9
This creates a striated
earthen wall like a geological cut through time
10
. Similar to concrete, it is stronger than other
forms of earth construction because it is compacted in place and contains no mortar joints
11
.
Rammed earth construction begins with site selection and the acquisition of very specific
materials: soil mix, water, and an optional stabilizer. Since topsoil is organic and biodegrades, a
mix of subsoil is used
12
. The approximate proportion of subsoil is thirty percent clay/silt to
seventy percent sand/gravel
13
. Water has a direct impact on the strength of finished walls, and
depending on the soil mix, is eight to sixteen percent of the mix
14
. An optional stabilizer may be
added four to twelve percent depending on conditions such as bonding strength of the clay,
seismic activity, desired construction process, or desired wall proportions
15
. Stabilizers include
cement, lime, or pozzolan added to the mix
16
. There are numerous field and laboratory tests to
be run at all stages of the material gathering process, each to determine the specific mix peculiar
to the site. These include density, compressive strength, bond strength, and erosion and wear
resistance tests
17
.

8
Giovanni, Joseph. Earthwork: The Palmer/Rose Residence, Tucson, Arizona. Architecture 87 (Dec 1998: 90-97.
Page 91.
9
Keable, Julian. Rammed Earth Structures: A Code of Practice. London: Intermediate Publications, LTD, 1996.
10
Giovanni, 91.
11
King, Bruce. Buildings of Earth and Straw. Sausalito, California: Ecological Design Press, 1996. Page 55.
12
King, 53.
13
Keable, 18.
14
Keable, 24.
15
King, 64.
16
Keable, 34.
17
King, 59.
Figure 3
Padavic 4
If a good sand/clay mix is not attainable at the site, the lacking part may be brought to the
site and blended in. A variety in particle size is necessary so that the soil bonds to itself and
other materials (such as a concrete foundation or slab). Particle sizes range from gravel (one
inch 3/16 inch) to sand (3/16 inch a few thousands of an inch) to fines (less that three
thousands of an inch). Fines are a combination of clay and silt, with concentration on clay levels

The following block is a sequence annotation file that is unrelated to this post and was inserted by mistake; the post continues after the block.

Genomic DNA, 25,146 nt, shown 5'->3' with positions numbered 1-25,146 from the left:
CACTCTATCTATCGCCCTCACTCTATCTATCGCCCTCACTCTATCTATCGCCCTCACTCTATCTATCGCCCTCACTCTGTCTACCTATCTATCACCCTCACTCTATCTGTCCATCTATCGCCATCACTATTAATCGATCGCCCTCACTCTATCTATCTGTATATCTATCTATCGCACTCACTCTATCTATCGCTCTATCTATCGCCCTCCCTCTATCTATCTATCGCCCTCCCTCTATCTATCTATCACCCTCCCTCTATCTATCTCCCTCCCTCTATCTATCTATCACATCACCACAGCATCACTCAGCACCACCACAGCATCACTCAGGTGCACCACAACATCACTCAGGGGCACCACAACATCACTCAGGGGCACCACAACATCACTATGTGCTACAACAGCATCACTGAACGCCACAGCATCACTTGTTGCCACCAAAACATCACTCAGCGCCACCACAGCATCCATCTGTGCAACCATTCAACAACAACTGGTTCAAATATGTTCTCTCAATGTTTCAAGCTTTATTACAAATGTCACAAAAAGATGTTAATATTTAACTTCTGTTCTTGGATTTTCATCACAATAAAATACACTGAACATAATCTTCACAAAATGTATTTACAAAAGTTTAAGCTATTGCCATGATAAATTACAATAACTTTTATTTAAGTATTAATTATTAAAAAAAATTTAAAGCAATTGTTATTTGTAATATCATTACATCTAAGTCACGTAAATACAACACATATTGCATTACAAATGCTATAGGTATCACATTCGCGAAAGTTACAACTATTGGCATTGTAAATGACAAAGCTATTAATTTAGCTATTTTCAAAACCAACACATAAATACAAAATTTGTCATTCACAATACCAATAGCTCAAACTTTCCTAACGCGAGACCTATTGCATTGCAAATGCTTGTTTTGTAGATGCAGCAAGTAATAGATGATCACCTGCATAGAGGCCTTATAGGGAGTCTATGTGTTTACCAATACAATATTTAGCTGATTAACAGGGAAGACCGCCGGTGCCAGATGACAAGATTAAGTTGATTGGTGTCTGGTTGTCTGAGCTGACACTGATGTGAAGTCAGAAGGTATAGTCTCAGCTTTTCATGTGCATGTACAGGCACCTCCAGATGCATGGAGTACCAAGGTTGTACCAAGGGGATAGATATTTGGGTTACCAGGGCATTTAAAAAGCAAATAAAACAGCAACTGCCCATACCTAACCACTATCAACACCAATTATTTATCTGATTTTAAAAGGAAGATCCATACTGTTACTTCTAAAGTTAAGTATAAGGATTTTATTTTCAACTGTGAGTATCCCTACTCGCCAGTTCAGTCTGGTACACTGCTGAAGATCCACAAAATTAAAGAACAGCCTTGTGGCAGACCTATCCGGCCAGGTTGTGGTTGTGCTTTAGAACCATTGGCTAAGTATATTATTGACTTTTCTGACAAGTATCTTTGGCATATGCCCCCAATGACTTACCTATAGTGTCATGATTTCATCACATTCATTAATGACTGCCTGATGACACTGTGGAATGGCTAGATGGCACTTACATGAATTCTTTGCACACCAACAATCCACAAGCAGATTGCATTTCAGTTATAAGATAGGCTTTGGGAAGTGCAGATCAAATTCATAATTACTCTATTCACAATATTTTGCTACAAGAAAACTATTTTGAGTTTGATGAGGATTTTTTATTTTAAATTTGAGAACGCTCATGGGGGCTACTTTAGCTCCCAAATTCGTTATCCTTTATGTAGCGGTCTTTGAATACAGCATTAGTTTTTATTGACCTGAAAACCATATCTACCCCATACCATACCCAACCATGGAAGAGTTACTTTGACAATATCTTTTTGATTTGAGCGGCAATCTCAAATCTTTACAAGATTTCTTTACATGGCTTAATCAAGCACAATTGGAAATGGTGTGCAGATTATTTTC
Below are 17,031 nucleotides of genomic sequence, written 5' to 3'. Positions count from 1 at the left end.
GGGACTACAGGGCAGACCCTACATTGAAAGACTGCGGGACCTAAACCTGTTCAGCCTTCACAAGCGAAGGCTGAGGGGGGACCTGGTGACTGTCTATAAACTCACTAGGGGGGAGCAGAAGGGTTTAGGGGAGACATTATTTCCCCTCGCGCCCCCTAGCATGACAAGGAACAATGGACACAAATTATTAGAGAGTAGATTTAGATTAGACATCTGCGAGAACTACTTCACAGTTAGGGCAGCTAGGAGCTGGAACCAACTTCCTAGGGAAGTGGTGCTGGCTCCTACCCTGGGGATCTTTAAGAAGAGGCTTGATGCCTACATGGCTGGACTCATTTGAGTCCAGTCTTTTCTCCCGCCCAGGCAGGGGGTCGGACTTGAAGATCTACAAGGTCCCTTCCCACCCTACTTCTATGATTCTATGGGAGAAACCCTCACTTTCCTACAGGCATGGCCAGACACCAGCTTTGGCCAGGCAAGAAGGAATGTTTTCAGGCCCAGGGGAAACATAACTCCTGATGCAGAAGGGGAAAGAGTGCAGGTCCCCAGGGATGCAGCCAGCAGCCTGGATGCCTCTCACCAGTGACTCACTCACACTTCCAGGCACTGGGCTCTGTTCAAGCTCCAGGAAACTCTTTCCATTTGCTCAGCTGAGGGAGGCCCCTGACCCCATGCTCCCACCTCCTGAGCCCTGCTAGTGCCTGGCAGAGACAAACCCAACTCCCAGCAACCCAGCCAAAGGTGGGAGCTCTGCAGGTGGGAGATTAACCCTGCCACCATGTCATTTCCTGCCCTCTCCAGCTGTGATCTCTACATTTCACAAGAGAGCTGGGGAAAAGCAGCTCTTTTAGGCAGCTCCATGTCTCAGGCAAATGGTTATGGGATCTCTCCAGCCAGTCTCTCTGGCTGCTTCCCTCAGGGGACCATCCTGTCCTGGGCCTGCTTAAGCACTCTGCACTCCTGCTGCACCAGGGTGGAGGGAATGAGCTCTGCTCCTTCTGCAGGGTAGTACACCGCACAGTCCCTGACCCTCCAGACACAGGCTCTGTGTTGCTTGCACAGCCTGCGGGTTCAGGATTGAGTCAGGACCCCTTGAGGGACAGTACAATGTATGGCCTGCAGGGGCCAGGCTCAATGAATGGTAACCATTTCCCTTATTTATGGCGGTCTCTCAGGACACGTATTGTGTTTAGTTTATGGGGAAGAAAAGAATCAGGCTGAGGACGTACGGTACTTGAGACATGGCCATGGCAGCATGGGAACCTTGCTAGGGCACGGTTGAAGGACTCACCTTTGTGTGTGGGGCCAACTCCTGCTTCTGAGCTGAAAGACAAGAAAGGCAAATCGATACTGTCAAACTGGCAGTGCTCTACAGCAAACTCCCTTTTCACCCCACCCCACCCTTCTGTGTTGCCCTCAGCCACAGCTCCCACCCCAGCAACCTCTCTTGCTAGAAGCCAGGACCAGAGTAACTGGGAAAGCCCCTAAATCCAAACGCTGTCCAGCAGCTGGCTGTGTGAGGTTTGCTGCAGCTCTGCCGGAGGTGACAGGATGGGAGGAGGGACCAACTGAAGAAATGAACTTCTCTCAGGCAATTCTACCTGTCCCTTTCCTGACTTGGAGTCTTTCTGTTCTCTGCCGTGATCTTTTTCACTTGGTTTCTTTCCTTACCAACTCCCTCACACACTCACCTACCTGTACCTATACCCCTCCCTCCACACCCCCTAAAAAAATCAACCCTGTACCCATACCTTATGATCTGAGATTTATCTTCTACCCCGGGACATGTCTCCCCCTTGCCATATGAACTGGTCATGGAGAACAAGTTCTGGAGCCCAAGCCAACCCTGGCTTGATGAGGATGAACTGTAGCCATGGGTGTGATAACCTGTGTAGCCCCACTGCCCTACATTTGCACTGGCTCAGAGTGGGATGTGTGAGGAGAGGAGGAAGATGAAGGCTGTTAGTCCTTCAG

too little wont bond the soil while too much will cause excess water absorption and cracking.
18

The soil must be mixed, usually manually by shovel, to allow the variety of particles to be spread
throughout
19
. At this time, a stabilizer is blended if desired. Reasons for adding a stabilizer far
outweigh not, as it speeds the construction process, improves durability, allows thinner walls, and
requires less of a surface treatment. However, with a stabilizer, the process is a bit more
complicated and expensive
20
. Finally, water is added to the mix, sprinkled on as to not saturate
any part of the mix. If a stabilizer has been added (especially cement), lifting the wall must begin
immediately thereafter.
Formwork (figure 4) is similar to that
for concrete, and should be in place before
water is added to the soil mix. However,
different from concrete, the formwork cannot
have ties running through it. This is
because all areas of the form must be
accessible to tamping
21
. This fact also
renders the minimum thickness of a wall to
about sixteen to eighteen inches, so that a
laborer can move within the form. Typical
thickness for walls is sixteen, eighteen, and
twenty-four inches with a height to weight

18
King, 53.
19
Keable, 28.
20
Keable, 20.
21
Keable, 44.
Figure 4
Padavic 5
ratio of approximately ten
22
. Concentration for formwork is on strength and stiffness, lightness,
and ease of alignment. Possible materials include plywood, wood planks and framing, mild steel,
or a combination for a desired finished appearance. Like concrete, sheet materials give good off-
form finished surfaces. Dependant on the quality of soil and presence of stabilizer is the height of
the formwork. Unstabilized soil is concentrated horizontally, and alignment is from layer to layer
of wall. Stabilized soil is concentrated vertically, and alignment is between forms. Openings for
doors and windows within the wall are created with blockouts. Corners are made stronger if
created as one piece as opposed to solely having a joint between two walls
23
.
Once formwork for a wall section
is complete, the soil is mixed, blended
and hydrated. Soon after, as mentioned
before, earth is laid in and compacted (or
tamped see figure 5). Both manual
and pneumatic tampers can be used.
Care is taken so that larger stones are
moved away from the form. The edges
are rammed first, and then the center
until no further impressions result from
blows from the tamper
24
. After the wall
completely goes up and is cured (twenty-
eight to fifty-six day period) any fixtures
may be added
25
. The roof is tied into the wall, and window and doorframes are added. Fixings
are buried deep within the wall to retain structural integrity
26
. In addition, utilities and systems,

22
King, 64.
23
Keable, 42-44.